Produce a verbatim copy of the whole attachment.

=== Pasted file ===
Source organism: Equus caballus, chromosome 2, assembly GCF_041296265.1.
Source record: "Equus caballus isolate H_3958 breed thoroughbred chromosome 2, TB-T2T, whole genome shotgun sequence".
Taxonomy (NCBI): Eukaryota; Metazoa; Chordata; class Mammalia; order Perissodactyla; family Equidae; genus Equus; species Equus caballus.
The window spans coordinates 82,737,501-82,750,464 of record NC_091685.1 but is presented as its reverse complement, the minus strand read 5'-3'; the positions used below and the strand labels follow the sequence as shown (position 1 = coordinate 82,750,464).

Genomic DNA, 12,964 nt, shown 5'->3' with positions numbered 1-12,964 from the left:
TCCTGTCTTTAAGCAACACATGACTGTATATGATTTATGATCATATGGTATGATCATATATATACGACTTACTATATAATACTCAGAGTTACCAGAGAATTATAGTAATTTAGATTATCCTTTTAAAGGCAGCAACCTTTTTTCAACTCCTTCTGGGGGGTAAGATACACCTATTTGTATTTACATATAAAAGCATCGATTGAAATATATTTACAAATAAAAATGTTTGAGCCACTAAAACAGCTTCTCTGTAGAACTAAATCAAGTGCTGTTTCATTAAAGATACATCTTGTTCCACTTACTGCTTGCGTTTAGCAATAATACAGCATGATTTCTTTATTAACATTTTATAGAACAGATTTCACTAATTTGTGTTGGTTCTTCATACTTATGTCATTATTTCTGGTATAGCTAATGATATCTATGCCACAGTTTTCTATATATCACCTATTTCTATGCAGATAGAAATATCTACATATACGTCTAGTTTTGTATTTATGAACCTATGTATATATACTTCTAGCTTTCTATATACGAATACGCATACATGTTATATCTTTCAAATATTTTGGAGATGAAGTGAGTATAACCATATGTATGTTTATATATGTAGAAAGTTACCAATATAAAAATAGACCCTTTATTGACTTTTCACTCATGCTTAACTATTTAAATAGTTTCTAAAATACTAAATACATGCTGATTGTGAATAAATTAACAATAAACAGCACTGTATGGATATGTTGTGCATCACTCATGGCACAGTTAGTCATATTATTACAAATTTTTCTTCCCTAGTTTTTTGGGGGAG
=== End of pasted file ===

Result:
Source organism: Equus caballus, chromosome 2, assembly GCF_041296265.1.
Source record: "Equus caballus isolate H_3958 breed thoroughbred chromosome 2, TB-T2T, whole genome shotgun sequence".
Taxonomy (NCBI): Eukaryota; Metazoa; Chordata; class Mammalia; order Perissodactyla; family Equidae; genus Equus; species Equus caballus.
The window spans coordinates 82,737,501-82,750,464 of record NC_091685.1 but is presented as its reverse complement, the minus strand read 5'-3'; the positions used below and the strand labels follow the sequence as shown (position 1 = coordinate 82,750,464).

Genomic DNA, 12,964 nt, shown 5'->3' with positions numbered 1-12,964 from the left:
TCCTGTCTTTAAGCAACACATGACTGTATATGATTTATGATCATATGGTATGATCATATATATACGACTTACTATATAATACTCAGAGTTACCAGAGAATTATAGTAATTTAGATTATCCTTTTAAAGGCAGCAACCTTTTTTCAACTCCTTCTGGGGGGTAAGATACACCTATTTGTATTTACATATAAAAGCATCGATTGAAATATATTTACAAATAAAAATGTTTGAGCCACTAAAACAGCTTCTCTGTAGAACTAAATCAAGTGCTGTTTCATTAAAGATACATCTTGTTCCACTTACTGCTTGCGTTTAGCAATAATACAGCATGATTTCTTTATTAACATTTTATAGAACAGATTTCACTAATTTGTGTTGGTTCTTCATACTTATGTCATTATTTCTGGTATAGCTAATGATATCTATGCCACAGTTTTCTATATATCACCTATTTCTATGCAGATAGAAATATCTACATATACGTCTAGTTTTGTATTTATGAACCTATGTATATATACTTCTAGCTTTCTATATACGAATACGCATACATGTTATATCTTTCAAATATTTTGGAGATGAAGTGAGTATAACCATATGTATGTTTATATATGTAGAAAGTTACCAATATAAAAATAGACCCTTTATTGACTTTTCACTCATGCTTAACTATTTAAATAGTTTCTAAAATACTAAATACATGCTGATTGTGAATAAATTAACAATAAACAGCACTGTATGGATATGTTGTGCATCACTCATGGCACAGTTAGTCATATTATTACAAATTTTTCTTCCCTAGTTTTTTGGGGGAG